I was a part-time staff writer there for over three years and built up a huge portfolio of career content over that time. My articles were also picked up by major publications like Forbes, Inc., and Business Insider—it felt like I cheated and unlocked instant credibility.

With those bylines in my back pocket, it was way easier to land other career-focused clients and then everything sort of snowballed from there.

Over the years, I’ve stopped writing as much true career advice (resumes, interviews, etc.) and have expanded to focus on the world of work as a whole. That gives me way more opportunity to cover a variety of topics for different clients—like employee engagement for an HR platform or effective teamwork for project management software.

So, I guess my niche went from super broad to pretty narrow to a little broader again. But all in all, I tell people I focus on anything that falls under the “world of work” umbrella.


What are the work tool essentials that keep you productive, creative, or sane (digital products/services you wished you discovered, or existed, earlier in your career—or even things you built for yourself)?

KAT BOOGAARD: I’m a big proponent of templates! They save me so much time and also ensure a much higher level of consistency and quality for me and my clients.

One that was a non-negotiable for me pretty early on was a solid contract. I wanted something that I could use over and over again whenever I signed a new client, so I worked closely with a small business attorney to draft a contract that was suitable for a freelancer. I still use it to this day (and it’s also available for sale in my freelance shop).

I also love email templates. I have tons of them saved as canned responses in my Gmail account so I can quickly drop in the bare bones of an email and just fill in the relevant details. I relied on those email templates so much that I decided to package and sell them too. They’re one of the most-purchased and beloved products in my shop, and I get it—they’re a favorite of mine.

Beyond that, I got accounting software immediately upon starting my business at the insistence of my parents, who are both also consultants and small business owners. I opted for Quickbooks right at the start and have used it ever since. I’d be lost without it.

Kat Boogaard Freelance Fill-in-the-Blanks: 41 Email Scripts for Your Freelance BusinessKat Boogaard's Life-Saving Freelance Fill-in-the-Blanks Email Scripts

Kat created these for herself and they ended up being too useful not to share! The book of 41 copy-and-paste templates gives a head start on emails for a variety of freelance situations, from raising rates to breaking up with a client.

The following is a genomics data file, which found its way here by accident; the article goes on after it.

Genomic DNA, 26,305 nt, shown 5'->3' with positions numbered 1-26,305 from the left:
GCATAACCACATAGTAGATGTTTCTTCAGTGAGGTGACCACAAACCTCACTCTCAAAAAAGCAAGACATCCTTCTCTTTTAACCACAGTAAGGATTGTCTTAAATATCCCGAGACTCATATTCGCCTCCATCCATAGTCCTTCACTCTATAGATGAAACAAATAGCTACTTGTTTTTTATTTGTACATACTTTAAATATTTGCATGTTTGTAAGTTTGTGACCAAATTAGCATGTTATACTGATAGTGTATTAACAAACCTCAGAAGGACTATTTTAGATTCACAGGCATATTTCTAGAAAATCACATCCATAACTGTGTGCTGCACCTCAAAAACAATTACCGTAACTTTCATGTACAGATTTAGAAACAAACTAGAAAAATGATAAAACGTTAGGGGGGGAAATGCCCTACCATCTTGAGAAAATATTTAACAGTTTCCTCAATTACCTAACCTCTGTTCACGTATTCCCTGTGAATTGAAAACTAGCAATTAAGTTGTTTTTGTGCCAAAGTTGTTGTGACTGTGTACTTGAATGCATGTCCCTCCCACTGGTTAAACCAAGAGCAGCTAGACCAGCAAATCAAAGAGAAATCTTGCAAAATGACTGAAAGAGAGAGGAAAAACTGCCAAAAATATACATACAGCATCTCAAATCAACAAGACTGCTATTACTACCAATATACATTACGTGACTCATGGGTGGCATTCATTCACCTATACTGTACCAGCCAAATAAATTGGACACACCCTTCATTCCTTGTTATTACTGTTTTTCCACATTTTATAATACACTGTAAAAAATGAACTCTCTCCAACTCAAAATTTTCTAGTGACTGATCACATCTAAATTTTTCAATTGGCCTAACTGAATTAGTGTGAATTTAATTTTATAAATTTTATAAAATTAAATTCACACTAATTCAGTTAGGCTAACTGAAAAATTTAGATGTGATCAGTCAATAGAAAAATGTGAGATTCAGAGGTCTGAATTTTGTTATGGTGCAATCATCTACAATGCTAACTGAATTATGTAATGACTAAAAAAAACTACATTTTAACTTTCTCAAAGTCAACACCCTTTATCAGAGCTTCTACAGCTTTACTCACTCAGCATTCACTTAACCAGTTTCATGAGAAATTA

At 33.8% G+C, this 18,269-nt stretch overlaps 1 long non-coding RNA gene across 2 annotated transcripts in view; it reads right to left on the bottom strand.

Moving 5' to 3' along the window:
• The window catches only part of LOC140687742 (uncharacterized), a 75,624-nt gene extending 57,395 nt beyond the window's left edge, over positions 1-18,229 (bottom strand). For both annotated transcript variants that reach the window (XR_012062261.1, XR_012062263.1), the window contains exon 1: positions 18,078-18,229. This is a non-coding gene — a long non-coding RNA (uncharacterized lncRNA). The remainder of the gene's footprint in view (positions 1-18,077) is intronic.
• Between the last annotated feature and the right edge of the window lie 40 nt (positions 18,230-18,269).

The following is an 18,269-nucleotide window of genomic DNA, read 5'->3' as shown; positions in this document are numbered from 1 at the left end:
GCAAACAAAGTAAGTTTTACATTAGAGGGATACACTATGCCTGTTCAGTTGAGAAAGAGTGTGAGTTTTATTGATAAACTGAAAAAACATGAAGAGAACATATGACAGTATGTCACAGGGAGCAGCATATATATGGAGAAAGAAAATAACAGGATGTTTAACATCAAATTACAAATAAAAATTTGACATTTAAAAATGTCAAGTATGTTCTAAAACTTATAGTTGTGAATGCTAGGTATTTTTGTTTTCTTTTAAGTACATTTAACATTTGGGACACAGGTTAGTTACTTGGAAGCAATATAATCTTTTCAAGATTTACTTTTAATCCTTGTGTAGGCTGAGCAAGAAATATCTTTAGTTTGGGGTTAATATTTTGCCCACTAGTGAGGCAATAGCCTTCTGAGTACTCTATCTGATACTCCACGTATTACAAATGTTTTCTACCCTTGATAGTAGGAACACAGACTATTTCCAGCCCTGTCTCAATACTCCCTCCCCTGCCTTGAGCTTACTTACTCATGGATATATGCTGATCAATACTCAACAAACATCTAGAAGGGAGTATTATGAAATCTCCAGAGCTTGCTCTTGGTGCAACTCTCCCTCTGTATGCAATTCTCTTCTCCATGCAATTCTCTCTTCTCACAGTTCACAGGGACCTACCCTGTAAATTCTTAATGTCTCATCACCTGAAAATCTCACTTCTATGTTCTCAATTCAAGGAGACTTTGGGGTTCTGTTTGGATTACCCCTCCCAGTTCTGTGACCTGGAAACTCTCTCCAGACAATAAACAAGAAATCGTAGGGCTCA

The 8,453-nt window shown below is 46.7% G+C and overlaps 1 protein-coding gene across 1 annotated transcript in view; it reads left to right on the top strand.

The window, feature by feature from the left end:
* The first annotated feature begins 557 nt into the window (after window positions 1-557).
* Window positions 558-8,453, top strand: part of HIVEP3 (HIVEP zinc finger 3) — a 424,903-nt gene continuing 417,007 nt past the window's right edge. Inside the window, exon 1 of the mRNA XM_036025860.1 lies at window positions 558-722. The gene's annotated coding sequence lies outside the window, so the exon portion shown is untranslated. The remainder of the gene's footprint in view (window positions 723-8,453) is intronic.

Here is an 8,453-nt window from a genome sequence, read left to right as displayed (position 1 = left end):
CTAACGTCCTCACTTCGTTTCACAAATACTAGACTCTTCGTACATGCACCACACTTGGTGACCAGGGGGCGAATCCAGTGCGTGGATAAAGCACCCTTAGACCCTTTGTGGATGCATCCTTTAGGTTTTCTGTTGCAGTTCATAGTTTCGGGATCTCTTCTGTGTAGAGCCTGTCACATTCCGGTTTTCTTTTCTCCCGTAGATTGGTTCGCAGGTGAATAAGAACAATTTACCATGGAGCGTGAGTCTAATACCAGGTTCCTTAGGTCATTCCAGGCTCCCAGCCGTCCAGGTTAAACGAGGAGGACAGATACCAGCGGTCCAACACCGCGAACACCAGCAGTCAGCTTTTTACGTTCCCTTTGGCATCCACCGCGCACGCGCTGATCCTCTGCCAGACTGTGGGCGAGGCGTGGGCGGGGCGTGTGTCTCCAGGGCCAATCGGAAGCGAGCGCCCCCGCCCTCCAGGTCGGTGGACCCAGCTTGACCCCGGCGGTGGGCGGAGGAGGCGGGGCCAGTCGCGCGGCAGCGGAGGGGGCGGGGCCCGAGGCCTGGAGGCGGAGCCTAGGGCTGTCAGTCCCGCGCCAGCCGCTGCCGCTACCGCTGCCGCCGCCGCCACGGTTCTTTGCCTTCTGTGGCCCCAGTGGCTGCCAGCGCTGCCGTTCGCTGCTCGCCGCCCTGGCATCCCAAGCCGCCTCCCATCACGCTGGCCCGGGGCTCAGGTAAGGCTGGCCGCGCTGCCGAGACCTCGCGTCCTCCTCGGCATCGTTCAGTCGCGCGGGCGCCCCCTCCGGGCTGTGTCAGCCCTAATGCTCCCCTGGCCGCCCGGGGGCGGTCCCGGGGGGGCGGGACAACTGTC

The customizable templates can work for all types of creatives, from designers and social media managers to developers and photographers (and more!)

Check out the Freelance Fill-in-the-Blanks Email Scripts »

What are your workspace must-haves, beyond the computer, that really enhance your work, or work enjoyment? (For me, this is an office door that closes and a soft rug at my desk…yeah, I can work without them, but not as well 🙂)

KAT BOOGAARD: Oh, lamps are a big one for me. It sounds silly in writing, but they’re probably my most-used thing in my office (besides my computer, of course). I have one lamp on my desk and one on a credenza and I turn them both on first thing in the morning. I despise how harsh overhead lighting is, but I also can’t work in a dark office because it seems to intensify the blue-ish glow of my monitor. So the soft lighting of those lamps is non-negotiable for me.

I also have an ergonomic back cushion on my chair. In all honesty, I should just get an entire ergonomic desk chair, but I think they’re so ugly and the aesthetics of my office matter to me an unreasonable and embarrassing amount. So the cushion definitely helps, even though my body will still probably hate me in my later years.

I also keep a lot of personal keepsakes and photos in my office as well. I have a bulletin board above my desk where I pin up cards from friends, photos of my family, and Playbills from some Broadway shows I really enjoyed. And of course, you’ll find plenty of photos of my kids and dogs peppered throughout my office too. I even have two large, framed custom portraits of my mutts. No shame.


As someone who also works from home, I’m curious about that work-from-home-family-life-balance. How do your kiddos react if they’re home when you’re working? If your husband also works from home, how does (or doesn't) that affect your partnership if you're in the same spaces a lot?

KB: I tell my husband all the time that I don’t know how people manage a household and a family if at least one person doesn’t work from home. Even on days when I’m working, I’m still here to take care of a bunch of personal stuff too—you’ll find me taking breaks to clean up the breakfast dishes, change the laundry loads, take the dogs out, throw old leftovers out of the fridge…it’s endless glamour over here.